By Tom Collins
An Eastern Ontario beef farmer said she was “vibrating I was so angry” when her son brought home from school an animal activist propaganda booklet disguised as a comic book. The People for the Ethical Treatment of Animals (PETA) sent boxes of comic books to the local school and a teacher, who judged the book by its cover, innocently passed them around to the Grade One class.
The farmer, who asked her name not be used because she fears reprisal from animal activists, said that at first glance she saw no issue with the comic as it looked professional and inviting. Then she noticed the PETA logo on the upper left-hand corner of the front page.
“When I read through it, it was just horrendous the stuff they had published in there and how they were making farmers out to be such evil people,” she said. “I was vibrating I was so angry. The graphics really told the story. Even if your child couldn’t read, he got the concept.”
PETA has become more subtle with their comic books over the years. A 2003 comic book had a cartoon woman looking like she was from a 1950s TV show stabbing a rabbit with a bloody knife and blood spurting all over the place. It was titled “Your Mommy Kills Animals.”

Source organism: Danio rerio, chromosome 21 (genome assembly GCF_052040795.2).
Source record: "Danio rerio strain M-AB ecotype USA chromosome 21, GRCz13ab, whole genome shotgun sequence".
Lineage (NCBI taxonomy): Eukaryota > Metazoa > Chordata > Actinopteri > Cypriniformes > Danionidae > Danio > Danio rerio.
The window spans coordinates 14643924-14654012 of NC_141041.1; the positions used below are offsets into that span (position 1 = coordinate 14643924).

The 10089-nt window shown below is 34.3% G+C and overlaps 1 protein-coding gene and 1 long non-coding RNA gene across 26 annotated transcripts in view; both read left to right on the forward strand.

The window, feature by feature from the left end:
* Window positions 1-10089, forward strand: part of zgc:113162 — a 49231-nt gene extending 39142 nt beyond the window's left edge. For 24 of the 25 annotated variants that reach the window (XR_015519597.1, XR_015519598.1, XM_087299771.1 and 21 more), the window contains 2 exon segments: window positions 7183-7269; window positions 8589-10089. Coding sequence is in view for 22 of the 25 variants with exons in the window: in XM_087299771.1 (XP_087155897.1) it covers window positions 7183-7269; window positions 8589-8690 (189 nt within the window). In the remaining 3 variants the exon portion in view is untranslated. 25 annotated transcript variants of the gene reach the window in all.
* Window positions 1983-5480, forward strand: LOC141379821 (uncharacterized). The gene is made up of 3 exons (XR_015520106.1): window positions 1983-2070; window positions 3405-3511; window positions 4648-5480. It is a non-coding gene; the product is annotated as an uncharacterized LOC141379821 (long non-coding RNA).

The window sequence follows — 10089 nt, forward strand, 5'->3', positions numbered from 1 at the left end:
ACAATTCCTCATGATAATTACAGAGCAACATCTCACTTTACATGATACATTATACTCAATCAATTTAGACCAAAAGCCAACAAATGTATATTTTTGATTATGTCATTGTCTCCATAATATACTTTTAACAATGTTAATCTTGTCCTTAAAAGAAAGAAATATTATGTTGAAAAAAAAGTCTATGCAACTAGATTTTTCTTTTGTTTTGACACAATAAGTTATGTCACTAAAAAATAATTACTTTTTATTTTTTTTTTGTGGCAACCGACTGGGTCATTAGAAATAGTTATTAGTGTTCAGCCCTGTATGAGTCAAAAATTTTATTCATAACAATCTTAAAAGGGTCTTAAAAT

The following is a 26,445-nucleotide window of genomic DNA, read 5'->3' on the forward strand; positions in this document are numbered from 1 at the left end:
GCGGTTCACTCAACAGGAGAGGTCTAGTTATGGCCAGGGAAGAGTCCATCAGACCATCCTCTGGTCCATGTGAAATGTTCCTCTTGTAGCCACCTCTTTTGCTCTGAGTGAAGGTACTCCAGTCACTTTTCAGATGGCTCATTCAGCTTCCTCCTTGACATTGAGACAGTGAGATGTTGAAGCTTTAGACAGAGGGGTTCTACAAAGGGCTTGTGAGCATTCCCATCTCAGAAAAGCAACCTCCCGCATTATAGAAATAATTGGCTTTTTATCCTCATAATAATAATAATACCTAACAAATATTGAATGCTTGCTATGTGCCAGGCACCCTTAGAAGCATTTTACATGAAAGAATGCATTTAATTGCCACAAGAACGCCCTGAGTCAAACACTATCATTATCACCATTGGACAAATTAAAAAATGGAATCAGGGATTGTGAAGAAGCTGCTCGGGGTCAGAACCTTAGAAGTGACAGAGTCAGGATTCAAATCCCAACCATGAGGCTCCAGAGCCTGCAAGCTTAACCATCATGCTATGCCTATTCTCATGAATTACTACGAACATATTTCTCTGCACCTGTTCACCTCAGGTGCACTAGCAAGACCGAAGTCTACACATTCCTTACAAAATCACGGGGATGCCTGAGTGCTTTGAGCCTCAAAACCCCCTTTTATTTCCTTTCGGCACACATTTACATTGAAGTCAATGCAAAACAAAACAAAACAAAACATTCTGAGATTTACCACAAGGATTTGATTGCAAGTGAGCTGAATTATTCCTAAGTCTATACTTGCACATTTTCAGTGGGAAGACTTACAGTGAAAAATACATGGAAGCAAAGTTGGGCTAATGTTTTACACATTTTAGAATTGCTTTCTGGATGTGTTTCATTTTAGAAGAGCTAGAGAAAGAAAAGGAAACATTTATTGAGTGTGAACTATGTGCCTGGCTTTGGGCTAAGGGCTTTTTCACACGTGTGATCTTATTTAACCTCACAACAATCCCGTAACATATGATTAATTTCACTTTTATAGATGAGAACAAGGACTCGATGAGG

Now the covers look innocent. PETA has four comics. One has a image of a cartoon cow standing in the forest looking up at birds in the trees. Another has chickens playing in a grass field with a wooden fence and a blue sky in the background. But inside the pages show a cow being electrocuted or a garbage can full of live chicks being thrown into a dumpster. Both comic books say the animals are pumped full of drugs.
The innocent-looking covers are part of the problem, said the farmer. “It’s just horrifying to think how inviting it looks and then when you open it up to read the information, it’s just really scary,” she said.
The farmer complained to the principal. The book was recalled and the school sent home an apology letter.
“I was quite upset about the whole thing,” said the farmer. “Somehow we need to basically provide these students with the correct information. We need to promote the truth and promote what good farmers do.”
That’s when she hatched the idea of holding an agriculture awareness day. And the response from local farm leaders was impressive.
The event was held at her son’s school last month and included representatives from beef, dairy, grain, potato, sheep, pork, greenhouse and chicken sectors, as well as 4-H and an equipment dealer who arrived with a tractor and a bale wrapper.
The students were fed ice cream from a local dairy, potato chips made from local potatoes and barbecued hot dogs made from Ontario corn-fed beef. A greenhouse grower brought tomato seedlings for the kids to bring home and plant themselves.
As the theme of the day was mathematics, students looked at how farmers use math on a daily basis. Grades 7 and 8 were also tasked with coming up with a business plan on an area of agriculture they liked.
“In the end, good did come out of it,” said the farmer.